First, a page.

US preacher could take legal action after Scottish venue axes event over homophobia concerns

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A controversial US preacher has threatened legal action against the SSE Hydro after a prayer meeting was cancelled due to homophobia and hate speech concerns.

Franklin Graham, son of the evangelical preacher Reverend Billy Graham, was due to come to Glasgow in May as part of an eight day tour of the UK.

But bosses at the 14,000 capacity arena scrapped the event after Glasgow City Council - the venue's majority shareholder - called for it to be abandoned following accusations of homophobia.

READ MORE: Over 20% of Scots 'not open-minded or accepting of LGBT people'
Council leader Susan Aitken said allowing the gathering to go ahead could breach strict equality laws due to Graham's "views".

It's understood the administration also expressed fears about the event damaging the city's reputation.

'Perverts' claim

Franklin Graham is one of America's most prominent Christian preachers. Picture: Cornstalker / Wikimedia Commons

Franklin Graham is one of America's most prominent Christian preachers. Picture: Cornstalker / Wikimedia Commons

In 2016, Graham accused LGBT activists of "trying to cram down America's throat the lie that homosexuality is OK", and said anti-discrimination laws in the US would mean that "your children, and your grandchildren will be at risk to sexual predators and perverts".

The Hydro is now the third arena to cancel a booking by the evangelical preacher.

Sheffield Arena and the ACC Liverpool had already scrapped the event following protests.

Ms Aitken said: "The reporting of the ways in which Mr Graham expresses his views makes clear that this is not simply about offence or disagreement.

"Neither is it a debate about free speech.

"How he expresses his views could, I believe, fundamentally breach the council's statutory equalities duties."

'Adverse publicity'

A spokesman for the Hydro said: "The booking for this event was processed in the same way we would for any religious concert of this nature and as a business we remain impartial to the individual beliefs of both our clients and visitors.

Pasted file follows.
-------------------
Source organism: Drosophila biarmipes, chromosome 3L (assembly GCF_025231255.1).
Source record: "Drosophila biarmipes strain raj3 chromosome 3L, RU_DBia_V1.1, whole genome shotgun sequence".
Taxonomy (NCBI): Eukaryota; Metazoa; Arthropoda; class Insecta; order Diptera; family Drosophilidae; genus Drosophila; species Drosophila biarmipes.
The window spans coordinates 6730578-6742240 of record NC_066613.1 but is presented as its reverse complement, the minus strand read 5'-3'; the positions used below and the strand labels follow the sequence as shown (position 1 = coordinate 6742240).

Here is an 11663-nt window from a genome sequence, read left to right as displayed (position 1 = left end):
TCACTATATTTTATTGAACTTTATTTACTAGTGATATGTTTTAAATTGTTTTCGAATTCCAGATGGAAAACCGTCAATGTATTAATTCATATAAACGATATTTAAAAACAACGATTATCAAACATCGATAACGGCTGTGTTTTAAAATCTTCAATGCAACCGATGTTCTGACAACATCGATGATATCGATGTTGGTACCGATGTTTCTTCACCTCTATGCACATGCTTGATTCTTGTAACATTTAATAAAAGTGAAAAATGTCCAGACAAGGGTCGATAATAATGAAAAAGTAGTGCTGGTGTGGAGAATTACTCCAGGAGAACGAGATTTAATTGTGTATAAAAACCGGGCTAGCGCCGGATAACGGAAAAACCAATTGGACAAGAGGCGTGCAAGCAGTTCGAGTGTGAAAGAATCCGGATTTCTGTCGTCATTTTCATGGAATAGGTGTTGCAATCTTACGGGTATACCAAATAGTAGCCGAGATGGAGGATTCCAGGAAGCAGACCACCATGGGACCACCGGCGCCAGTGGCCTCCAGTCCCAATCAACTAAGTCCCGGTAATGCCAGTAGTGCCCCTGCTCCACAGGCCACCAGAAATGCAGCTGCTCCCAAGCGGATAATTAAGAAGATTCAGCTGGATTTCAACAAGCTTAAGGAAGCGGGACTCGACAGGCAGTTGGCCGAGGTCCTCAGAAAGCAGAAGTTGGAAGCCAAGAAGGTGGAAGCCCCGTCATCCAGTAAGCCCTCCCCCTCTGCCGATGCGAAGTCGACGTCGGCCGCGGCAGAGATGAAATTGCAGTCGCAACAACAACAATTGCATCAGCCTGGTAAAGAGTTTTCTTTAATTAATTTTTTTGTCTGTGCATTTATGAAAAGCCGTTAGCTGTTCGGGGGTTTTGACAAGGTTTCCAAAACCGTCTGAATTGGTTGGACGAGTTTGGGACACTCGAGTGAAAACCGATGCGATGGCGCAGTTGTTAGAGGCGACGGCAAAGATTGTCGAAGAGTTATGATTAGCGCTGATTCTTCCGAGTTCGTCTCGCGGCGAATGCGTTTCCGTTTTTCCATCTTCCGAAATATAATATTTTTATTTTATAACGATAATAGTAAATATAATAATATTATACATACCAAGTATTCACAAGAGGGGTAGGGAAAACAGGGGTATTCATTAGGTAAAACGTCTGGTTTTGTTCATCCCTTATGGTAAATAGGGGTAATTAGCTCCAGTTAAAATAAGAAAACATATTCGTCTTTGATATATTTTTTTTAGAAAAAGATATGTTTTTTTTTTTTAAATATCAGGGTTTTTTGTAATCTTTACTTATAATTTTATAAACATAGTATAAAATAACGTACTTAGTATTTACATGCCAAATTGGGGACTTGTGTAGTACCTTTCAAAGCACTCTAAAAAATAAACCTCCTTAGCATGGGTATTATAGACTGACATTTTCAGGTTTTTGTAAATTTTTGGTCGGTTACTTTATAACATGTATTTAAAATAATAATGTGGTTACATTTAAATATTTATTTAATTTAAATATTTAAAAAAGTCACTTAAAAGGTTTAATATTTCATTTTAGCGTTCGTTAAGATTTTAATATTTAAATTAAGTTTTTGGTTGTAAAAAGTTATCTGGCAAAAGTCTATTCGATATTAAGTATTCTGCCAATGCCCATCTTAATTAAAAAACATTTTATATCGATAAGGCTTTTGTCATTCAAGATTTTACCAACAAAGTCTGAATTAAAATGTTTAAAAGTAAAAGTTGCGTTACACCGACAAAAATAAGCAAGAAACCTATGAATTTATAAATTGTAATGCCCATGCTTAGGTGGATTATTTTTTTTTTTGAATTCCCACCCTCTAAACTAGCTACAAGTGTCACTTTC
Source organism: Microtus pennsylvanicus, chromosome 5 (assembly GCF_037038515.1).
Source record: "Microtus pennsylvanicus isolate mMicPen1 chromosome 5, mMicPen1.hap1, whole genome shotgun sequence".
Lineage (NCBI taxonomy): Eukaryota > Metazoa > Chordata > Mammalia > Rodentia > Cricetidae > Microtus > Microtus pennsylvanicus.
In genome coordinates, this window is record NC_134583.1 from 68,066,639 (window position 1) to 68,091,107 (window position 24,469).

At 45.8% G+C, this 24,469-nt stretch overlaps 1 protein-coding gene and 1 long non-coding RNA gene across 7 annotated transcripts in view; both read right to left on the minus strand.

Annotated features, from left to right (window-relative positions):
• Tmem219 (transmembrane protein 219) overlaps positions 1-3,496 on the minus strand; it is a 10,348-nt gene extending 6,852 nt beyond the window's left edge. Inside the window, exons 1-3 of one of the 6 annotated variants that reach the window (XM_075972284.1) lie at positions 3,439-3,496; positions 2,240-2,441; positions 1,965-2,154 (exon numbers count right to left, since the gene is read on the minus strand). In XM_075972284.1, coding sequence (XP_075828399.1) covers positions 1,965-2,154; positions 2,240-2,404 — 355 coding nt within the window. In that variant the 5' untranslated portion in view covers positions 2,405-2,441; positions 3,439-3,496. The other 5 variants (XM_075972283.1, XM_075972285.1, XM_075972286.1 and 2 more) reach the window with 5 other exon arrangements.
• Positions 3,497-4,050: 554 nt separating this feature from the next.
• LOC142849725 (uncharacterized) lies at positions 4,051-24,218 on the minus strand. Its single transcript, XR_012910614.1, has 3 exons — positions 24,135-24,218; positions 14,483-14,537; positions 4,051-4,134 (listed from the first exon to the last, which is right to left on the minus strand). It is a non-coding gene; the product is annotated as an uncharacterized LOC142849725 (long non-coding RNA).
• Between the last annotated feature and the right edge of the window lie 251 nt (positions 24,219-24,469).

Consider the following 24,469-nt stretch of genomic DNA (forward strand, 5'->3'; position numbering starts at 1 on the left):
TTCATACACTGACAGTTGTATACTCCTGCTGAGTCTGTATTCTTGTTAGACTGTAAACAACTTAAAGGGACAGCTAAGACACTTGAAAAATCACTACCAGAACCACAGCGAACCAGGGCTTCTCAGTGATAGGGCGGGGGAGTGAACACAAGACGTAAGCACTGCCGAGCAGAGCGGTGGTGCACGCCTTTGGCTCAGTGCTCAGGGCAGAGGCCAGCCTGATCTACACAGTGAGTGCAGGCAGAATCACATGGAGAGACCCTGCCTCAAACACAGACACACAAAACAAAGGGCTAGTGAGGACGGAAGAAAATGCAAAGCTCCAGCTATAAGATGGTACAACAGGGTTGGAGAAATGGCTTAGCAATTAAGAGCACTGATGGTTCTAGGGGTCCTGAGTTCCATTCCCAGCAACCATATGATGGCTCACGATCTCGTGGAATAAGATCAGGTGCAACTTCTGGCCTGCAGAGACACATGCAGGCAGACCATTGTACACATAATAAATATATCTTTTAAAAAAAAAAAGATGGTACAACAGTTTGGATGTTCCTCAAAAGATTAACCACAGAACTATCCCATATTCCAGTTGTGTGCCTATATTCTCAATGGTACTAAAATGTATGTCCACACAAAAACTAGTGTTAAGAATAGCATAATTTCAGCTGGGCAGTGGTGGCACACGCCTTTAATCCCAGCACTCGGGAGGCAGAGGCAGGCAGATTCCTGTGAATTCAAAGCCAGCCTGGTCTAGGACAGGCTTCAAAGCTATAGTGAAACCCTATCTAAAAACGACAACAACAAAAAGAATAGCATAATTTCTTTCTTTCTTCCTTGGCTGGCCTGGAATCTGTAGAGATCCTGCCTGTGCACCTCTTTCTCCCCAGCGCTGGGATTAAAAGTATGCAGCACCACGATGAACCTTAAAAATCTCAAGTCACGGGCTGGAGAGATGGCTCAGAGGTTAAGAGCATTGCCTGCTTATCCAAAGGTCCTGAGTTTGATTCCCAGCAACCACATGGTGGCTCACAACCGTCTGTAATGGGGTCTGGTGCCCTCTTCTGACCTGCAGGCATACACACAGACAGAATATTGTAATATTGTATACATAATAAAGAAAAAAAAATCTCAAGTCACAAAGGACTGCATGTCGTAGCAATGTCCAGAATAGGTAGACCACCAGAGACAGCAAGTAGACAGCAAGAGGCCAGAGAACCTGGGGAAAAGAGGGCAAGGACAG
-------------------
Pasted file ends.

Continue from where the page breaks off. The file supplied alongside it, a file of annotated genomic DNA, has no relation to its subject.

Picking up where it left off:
"However, we are aware of the recent adverse publicity surrounding this tour and have reviewed this with our partners and stakeholders.

"Following a request from our principal shareholder the matter has been considered and a decision made that we should not host this event."

Graham said he would still be coming to Glasgow, and urged the Hydro to reconsider or find themselves in court.

'Discriminating against Christians'

He also claimed that council and venue bosses were "discriminating against Christians".

Much of the anger towards Graham, son of the Rev. Billy Graham, comes from past comments about gay rights, Islam, and his support for Donald Trump.

Graham said the cancellation was "unfortunate because it's based on heresy and false accusations by just a very small group of people."

He added: "I don't preach hate speech. We're not coming to speak against anybody, everybody is invited to our meetings - we're inclusive.

"Though this venue may be cancelled we have not pulled out of Glasgow - we're coming "We do have options legally.

"We'll certainly pursue those options. We would rather not do that. We don't like having to do that.

"We would hope that the people of the SSE Hydro would reconsider because we do have a contract and we've done nothing or have said nothing that would cause them to breach that contract.

"We just need to pray that God will intervene and that we'll be able to move forward."

The preacher said there was "no question" that the council and the Hydro were discriminating against Christians.

No platforming

Graham also hit out at protesters who had campaigned against the event.

He said: "The other side talk about how tolerant they are and how inclusive they are, but they are the least tolerant, the least inclusive people in the UK."

Green MSP Patrick Harvie - who campaigned against the event - said he was delighted that the venue had "come to the only responsible decision and acknowledged that it would be unacceptable to give this hate speech a platform in Glasgow".

Mr Harvie, who became the first openly bisexual MSP in 2003, added: "As a diverse and inclusive city, these decisions should not be hard to make."